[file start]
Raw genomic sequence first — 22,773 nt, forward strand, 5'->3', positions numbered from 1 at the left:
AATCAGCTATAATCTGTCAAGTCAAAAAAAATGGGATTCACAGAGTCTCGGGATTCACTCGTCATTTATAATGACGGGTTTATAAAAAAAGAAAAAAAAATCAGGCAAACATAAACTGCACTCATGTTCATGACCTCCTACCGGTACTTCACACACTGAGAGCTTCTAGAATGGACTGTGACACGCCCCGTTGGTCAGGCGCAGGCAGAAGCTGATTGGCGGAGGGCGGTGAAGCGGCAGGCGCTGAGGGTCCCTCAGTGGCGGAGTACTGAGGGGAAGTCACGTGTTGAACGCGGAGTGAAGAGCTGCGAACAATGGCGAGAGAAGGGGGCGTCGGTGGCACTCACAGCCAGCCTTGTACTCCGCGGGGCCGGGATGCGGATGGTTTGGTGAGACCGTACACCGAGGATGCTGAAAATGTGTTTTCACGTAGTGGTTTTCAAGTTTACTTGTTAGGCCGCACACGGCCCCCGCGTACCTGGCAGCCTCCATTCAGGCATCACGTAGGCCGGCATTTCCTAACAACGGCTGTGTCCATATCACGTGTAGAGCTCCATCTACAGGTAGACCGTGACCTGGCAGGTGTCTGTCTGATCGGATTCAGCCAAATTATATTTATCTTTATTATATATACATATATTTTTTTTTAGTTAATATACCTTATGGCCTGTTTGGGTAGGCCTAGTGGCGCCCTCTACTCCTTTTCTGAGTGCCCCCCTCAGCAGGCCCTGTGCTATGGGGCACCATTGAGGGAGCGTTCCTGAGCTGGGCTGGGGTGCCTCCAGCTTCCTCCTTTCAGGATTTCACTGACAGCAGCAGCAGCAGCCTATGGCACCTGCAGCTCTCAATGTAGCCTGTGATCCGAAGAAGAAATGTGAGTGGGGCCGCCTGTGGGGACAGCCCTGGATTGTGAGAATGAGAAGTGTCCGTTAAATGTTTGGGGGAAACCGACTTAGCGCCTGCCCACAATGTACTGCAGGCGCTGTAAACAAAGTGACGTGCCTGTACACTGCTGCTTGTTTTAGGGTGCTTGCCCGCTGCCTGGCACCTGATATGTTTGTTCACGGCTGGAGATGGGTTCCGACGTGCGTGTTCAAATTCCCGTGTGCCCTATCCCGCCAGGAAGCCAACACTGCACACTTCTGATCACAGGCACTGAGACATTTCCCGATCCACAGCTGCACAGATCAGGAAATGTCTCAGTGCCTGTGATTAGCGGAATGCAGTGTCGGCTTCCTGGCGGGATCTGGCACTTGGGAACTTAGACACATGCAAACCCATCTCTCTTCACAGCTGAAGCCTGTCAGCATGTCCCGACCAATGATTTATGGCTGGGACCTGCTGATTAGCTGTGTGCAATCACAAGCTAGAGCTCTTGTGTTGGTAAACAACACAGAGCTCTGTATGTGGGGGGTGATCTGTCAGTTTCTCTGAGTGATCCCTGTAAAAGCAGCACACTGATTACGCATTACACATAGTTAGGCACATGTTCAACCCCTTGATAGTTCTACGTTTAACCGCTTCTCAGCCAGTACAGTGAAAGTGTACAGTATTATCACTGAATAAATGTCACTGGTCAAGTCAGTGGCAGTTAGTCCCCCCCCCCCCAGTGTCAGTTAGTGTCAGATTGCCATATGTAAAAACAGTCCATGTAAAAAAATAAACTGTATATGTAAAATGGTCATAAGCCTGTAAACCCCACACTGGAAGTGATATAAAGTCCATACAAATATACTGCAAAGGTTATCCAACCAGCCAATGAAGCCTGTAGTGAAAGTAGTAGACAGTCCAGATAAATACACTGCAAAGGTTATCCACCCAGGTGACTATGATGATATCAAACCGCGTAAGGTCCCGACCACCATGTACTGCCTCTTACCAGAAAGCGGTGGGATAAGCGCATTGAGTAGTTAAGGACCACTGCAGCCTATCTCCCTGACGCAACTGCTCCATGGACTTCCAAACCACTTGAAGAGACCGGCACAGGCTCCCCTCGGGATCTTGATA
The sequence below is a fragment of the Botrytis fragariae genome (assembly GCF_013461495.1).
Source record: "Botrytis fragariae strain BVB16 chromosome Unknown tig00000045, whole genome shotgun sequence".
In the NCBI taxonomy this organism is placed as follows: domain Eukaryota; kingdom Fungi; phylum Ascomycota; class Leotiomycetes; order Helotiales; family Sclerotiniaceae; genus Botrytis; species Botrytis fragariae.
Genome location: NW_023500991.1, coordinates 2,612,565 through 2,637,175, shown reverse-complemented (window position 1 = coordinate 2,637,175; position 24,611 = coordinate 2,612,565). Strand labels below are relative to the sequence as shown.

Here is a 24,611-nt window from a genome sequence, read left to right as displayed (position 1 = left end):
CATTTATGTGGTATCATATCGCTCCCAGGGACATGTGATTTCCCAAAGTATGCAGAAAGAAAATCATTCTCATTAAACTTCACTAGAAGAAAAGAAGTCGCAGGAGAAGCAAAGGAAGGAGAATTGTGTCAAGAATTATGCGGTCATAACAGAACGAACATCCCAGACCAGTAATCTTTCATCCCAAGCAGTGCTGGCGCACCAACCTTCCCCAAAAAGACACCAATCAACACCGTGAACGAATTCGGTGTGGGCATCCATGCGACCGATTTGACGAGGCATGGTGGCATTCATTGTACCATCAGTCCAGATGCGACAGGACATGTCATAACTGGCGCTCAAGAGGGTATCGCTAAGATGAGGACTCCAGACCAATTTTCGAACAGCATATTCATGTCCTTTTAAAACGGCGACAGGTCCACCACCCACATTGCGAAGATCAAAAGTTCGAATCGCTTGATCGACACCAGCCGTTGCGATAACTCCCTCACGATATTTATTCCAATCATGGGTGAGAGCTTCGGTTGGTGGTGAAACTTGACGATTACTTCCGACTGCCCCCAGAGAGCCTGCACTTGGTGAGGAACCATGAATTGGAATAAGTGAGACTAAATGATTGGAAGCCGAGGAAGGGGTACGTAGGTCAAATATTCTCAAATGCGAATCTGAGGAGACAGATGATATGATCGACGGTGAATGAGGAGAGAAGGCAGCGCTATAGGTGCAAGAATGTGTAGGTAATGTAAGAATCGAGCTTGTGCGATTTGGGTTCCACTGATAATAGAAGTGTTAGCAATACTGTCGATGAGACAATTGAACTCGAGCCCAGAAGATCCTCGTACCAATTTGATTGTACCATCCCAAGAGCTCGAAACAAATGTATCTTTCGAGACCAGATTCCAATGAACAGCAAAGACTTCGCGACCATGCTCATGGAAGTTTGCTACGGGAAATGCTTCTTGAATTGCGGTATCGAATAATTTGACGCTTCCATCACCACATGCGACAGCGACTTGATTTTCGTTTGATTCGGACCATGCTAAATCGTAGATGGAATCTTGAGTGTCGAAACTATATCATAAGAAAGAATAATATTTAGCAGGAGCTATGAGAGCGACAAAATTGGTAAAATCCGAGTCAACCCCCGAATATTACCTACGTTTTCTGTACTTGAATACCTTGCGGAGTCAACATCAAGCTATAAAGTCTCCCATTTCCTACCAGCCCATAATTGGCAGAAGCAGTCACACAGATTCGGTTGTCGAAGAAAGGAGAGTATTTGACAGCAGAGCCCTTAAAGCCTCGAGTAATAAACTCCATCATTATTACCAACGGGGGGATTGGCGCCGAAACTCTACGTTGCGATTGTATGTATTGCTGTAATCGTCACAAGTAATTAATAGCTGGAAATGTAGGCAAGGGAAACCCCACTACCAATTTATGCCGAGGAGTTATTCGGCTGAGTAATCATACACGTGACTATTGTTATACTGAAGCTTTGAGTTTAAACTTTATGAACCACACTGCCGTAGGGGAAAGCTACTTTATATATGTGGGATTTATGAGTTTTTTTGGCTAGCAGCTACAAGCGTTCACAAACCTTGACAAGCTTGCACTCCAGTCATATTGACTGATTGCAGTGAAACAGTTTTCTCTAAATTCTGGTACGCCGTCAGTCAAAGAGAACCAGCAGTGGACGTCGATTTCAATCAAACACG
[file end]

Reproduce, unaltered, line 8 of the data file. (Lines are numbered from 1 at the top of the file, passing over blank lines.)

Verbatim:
CATTTATGTGGTATCATATCGCTCCCAGGGACATGTGATTTCCCAAAGTATGCAGAAAGAAAATCATTCTCATTAAACTTCACTAGAAGAAAAGAAGTCGCAGGAGAAGCAAAGGAAGGAGAATTGTGTCAAGAATTATGCGGTCATAACAGAACGAACATCCCAGACCAGTAATCTTTCATCCCAAGCAGTGCTGGCGCACCAACCTTCCCCAAAAAGACACCAATCAACACCGTGAACGAATTCGGTGTGGGCATCCATGCGACCGATTTGACGAGGCATGGTGGCATTCATTGTACCATCAGTCCAGATGCGACAGGACATGTCATAACTGGCGCTCAAGAGGGTATCGCTAAGATGAGGACTCCAGACCAATTTTCGAACAGCATATTCATGTCCTTTTAAAACGGCGACAGGTCCACCACCCACATTGCGAAGATCAAAAGTTCGAATCGCTTGATCGACACCAGCCGTTGCGATAACTCCCTCACGATATTTATTCCAATCATGGGTGAGAGCTTCGGTTGGTGGTGAAACTTGACGATTACTTCCGACTGCCCCCAGAGAGCCTGCACTTGGTGAGGAACCATGAATTGGAATAAGTGAGACTAAATGATTGGAAGCCGAGGAAGGGGTACGTAGGTCAAATATTCTCAAATGCGAATCTGAGGAGACAGATGATATGATCGACGGTGAATGAGGAGAGAAGGCAGCGCTATAGGTGCAAGAATGTGTAGGTAATGTAAGAATCGAGCTTGTGCGATTTGGGTTCCACTGATAATAGAAGTGTTAGCAATACTGTCGATGAGACAATTGAACTCGAGCCCAGAAGATCCTCGTACCAATTTGATTGTACCATCCCAAGAGCTCGAAACAAATGTATCTTTCGAGACCAGATTCCAATGAACAGCAAAGACTTCGCGACCATGCTCATGGAAGTTTGCTACGGGAAATGCTTCTTGAATTGCGGTATCGAATAATTTGACGCTTCCATCACCACATGCGACAGCGACTTGATTTTCGTTTGATTCGGACCATGCTAAATCGTAGATGGAATCTTGAGTGTCGAAACTATATCATAAGAAAGAATAATATTTAGCAGGAGCTATGAGAGCGACAAAATTGGTAAAATCCGAGTCAACCCCCGAATATTACCTACGTTTTCTGTACTTGAATACCTTGCGGAGTCAACATCAAGCTATAAAGTCTCCCATTTCCTACCAGCCCATAATTGGCAGAAGCAGTCACACAGATTCGGTTGTCGAAGAAAGGAGAGTATTTGACAGCAGAGCCCTTAAAGCCTCGAGTAATAAACTCCATCATTATTACCAACGGGGGGATTGGCGCCGAAACTCTACGTTGCGATTGTATGTATTGCTGTAATCGTCACAAGTAATTAATAGCTGGAAATGTAGGCAAGGGAAACCCCACTACCAATTTATGCCGAGGAGTTATTCGGCTGAGTAATCATACACGTGACTATTGTTATACTGAAGCTTTGAGTTTAAACTTTATGAACCACACTGCCGTAGGGGAAAGCTACTTTATATATGTGGGATTTATGAGTTTTTTTGGCTAGCAGCTACAAGCGTTCACAAACCTTGACAAGCTTGCACTCCAGTCATATTGACTGATTGCAGTGAAACAGTTTTCTCTAAATTCTGGTACGCCGTCAGTCAAAGAGAACCAGCAGTGGACGTCGATTTCAATCAAACACG